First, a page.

The Ryko Variations

Gary Steel talks to Jill Christiansen

T'Mershi Duween, #47, December 1995

You're allowed to ask 'Who she?' And you'd be right; who is Jill [Christiansen]? The following should make it all clear... The interview took place on April 17, 1995.

Q: What's your role in the current Ryko campaign?

JC: I was hired last December as Catalog Development Manager. The job is to manage the Frank Zappa catalog, that's all I work on.

Q: Were you a fan before this?

JC: It was new to me. I had worked with Ryko once before, I have been in the music business for twenty years. (She was involved in the Church solo albums released through Ryko in the late 80s.) We always got along, so when the company purchased this catalogue last Fall, a couple of people called and said there is this job available. Initially I think what the company was looking for was a Zappaphile, or someone who knew Zappa inside out. But then Don Rose, who's the president of the company, decided that he wanted somebody with a management background, to manage the catalog as an entity, as a living entity. I didn't know Zappa's stuff. All I knew was that there was a lot of it. I had respect for him, more for non-musical activities.

Q: I assume you've become familiar with it now.

JC: Yeah well it's funny because it was daunting as you can imagine. I also had some awareness that Zappa fans were very loyal, and knew all the details, so that seemed pretty challenging. But honestly, I immersed myself in it and listened to nothing but Zappa for probably five solid months, and I would say after about one week of listening to nothing but Zappa I was pretty much a fan. I had no idea how much I was gonna love the music. I feel very fortunate to have been given this job.

Q: Why such a big campaign for a dead man?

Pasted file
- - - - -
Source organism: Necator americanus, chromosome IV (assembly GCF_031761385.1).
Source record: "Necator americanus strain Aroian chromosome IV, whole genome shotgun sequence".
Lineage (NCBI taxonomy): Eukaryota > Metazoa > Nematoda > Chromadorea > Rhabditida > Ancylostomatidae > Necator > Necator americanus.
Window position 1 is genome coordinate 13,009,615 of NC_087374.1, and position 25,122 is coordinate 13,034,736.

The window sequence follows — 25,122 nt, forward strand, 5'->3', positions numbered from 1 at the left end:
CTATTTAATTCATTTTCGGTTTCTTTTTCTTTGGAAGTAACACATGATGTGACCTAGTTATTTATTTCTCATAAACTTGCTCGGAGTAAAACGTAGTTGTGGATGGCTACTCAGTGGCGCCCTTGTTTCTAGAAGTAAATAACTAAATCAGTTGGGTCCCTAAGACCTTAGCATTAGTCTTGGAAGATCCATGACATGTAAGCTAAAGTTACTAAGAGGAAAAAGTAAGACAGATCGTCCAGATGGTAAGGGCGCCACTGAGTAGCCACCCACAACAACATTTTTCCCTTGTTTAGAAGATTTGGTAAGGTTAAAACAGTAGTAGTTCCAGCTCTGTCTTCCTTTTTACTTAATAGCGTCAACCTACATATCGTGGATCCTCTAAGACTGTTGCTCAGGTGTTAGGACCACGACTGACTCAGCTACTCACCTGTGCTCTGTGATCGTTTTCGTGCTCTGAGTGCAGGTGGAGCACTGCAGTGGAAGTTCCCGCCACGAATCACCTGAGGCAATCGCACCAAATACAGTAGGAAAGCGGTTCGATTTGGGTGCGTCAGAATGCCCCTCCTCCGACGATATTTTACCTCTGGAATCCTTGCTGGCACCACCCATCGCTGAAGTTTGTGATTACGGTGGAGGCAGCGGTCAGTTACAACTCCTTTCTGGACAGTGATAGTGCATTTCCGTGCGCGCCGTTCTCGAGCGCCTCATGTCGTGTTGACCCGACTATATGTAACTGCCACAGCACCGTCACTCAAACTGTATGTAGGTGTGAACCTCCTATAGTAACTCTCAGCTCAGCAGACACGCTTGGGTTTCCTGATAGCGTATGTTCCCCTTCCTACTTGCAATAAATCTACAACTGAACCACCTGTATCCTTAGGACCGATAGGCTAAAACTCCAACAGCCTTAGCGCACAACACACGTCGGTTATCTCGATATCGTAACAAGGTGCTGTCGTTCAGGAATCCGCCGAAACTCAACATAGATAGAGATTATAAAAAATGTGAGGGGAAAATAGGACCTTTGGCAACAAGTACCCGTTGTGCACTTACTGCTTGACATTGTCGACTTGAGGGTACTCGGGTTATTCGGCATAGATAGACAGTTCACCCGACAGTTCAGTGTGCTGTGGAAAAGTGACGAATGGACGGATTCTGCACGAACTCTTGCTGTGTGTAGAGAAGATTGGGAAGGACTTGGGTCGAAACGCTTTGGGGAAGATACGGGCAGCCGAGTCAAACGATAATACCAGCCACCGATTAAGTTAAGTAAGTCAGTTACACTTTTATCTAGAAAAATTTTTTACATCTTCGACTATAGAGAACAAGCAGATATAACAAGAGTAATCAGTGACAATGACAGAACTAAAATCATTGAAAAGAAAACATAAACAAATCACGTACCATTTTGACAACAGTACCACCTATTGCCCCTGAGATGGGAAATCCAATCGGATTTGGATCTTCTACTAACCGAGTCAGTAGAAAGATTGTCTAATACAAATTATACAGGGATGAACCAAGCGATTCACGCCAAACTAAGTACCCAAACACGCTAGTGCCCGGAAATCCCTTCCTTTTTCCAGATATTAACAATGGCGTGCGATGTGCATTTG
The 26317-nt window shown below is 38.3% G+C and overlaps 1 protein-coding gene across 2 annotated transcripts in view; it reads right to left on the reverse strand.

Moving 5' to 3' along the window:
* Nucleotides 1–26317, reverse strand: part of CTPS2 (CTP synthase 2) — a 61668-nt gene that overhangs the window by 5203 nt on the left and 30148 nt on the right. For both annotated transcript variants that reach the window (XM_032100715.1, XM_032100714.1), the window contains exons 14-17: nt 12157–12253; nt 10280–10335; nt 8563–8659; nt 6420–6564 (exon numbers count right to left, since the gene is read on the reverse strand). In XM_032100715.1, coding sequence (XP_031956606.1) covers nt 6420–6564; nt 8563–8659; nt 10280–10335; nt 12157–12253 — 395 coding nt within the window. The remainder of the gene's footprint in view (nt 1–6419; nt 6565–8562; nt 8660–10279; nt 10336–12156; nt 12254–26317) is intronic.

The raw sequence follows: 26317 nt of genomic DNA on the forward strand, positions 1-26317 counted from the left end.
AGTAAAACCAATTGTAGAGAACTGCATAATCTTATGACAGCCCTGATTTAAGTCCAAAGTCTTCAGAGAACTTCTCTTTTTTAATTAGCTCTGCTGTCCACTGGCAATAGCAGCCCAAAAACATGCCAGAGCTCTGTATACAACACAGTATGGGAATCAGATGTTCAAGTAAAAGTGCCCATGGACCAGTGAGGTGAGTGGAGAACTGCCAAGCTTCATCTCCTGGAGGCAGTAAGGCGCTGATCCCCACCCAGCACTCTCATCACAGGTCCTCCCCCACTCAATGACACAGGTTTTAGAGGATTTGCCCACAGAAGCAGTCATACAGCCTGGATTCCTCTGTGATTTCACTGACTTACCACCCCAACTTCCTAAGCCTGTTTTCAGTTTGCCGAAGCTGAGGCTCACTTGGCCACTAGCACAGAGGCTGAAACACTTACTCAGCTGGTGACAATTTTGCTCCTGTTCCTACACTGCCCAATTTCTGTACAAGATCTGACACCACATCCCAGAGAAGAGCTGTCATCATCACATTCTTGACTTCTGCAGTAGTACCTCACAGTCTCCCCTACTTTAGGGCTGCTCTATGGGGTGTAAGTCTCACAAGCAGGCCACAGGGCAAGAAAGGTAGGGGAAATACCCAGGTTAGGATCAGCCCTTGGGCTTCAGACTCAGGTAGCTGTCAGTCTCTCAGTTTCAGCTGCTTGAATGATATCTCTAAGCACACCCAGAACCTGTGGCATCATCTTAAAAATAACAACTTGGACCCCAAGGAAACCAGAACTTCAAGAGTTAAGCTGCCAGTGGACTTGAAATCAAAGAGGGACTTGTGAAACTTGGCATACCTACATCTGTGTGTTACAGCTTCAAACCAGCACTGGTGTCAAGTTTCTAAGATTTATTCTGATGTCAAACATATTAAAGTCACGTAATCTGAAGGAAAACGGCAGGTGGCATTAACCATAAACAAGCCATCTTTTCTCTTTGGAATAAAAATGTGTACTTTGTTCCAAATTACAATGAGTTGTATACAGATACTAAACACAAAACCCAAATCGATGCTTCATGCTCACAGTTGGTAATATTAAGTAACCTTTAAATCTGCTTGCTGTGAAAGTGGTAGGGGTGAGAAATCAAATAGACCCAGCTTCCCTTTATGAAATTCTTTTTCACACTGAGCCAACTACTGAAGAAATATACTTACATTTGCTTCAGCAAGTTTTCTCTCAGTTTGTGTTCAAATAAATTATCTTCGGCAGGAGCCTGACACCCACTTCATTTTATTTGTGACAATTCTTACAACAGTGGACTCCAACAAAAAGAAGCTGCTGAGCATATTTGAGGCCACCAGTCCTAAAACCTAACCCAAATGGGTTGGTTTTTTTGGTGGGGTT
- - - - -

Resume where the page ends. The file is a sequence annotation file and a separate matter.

JC: Six months ago I would have thought the same thing. I think Don Rose always recognised Frank's genius. I remember when Musician magazine did a tribute after he died and got quotes from various people who knew Frank or had worked for him or whatever, and Don had a quote about how in America we don't appreciate our geniuses until they're dead. And I remember reading that and thinking he really believes that. And then I read quotes from people like Steve Vai or Adrian Belew where they always use the word genius. They used the term immortal and that this music is going to live on, and I used to read it and think 'Really?' I can honestly say that now I've listened to the music it isn't like anything else I've ever heard, and because it is so unique and such an original voice, I think it's immortal too, I think it's gonna outlive most of the music I know, contemporary rock. So that's why such a big campaign: he deserves it.

Q: What exactly was Frank's involvement in the reconfigurations of albums?

JC: As I've been told by Don, who really was the person who dealt with Frank over the years that Rykodisc had a relationship with him, and also did the deal for the purchase, Frank wanted to sell the catalogue as part of his estate planning. As I understand it he wanted his wife Gail, who had run the business all these years, to have a nice life, and not have to deal with all this business, and so knowing he was going to sell the catalogue he went for a review process where he listened to every title and made decisions about what needed or didn't need to be done. And as happened when he was alive, some of the stuff he did himself and some was done by his studio staff there at the house, which is the way he worked when he was alive as well. I'm still learning from Zappa fans all the intricacies of what was done because we were doing new masters on every title, and notes came with the masters that would say 'a new timing sheet generated', 'audible clicks cleaned up here and there'. It would say whether something had been remixed. Then there was one more listening process where a guy who works near our office here who does a lot of our mastering listened to every title and made additional notes, so that's pretty much what I knew, but I've since heard from fans which ones they think sound particularly great or ... like on the second set of notes it would say 'db's louder', so I think he made even more tinkering changes.

Q: The big question for the fan is is it worth biffing out all the old CDs and reinvesting in the new ones?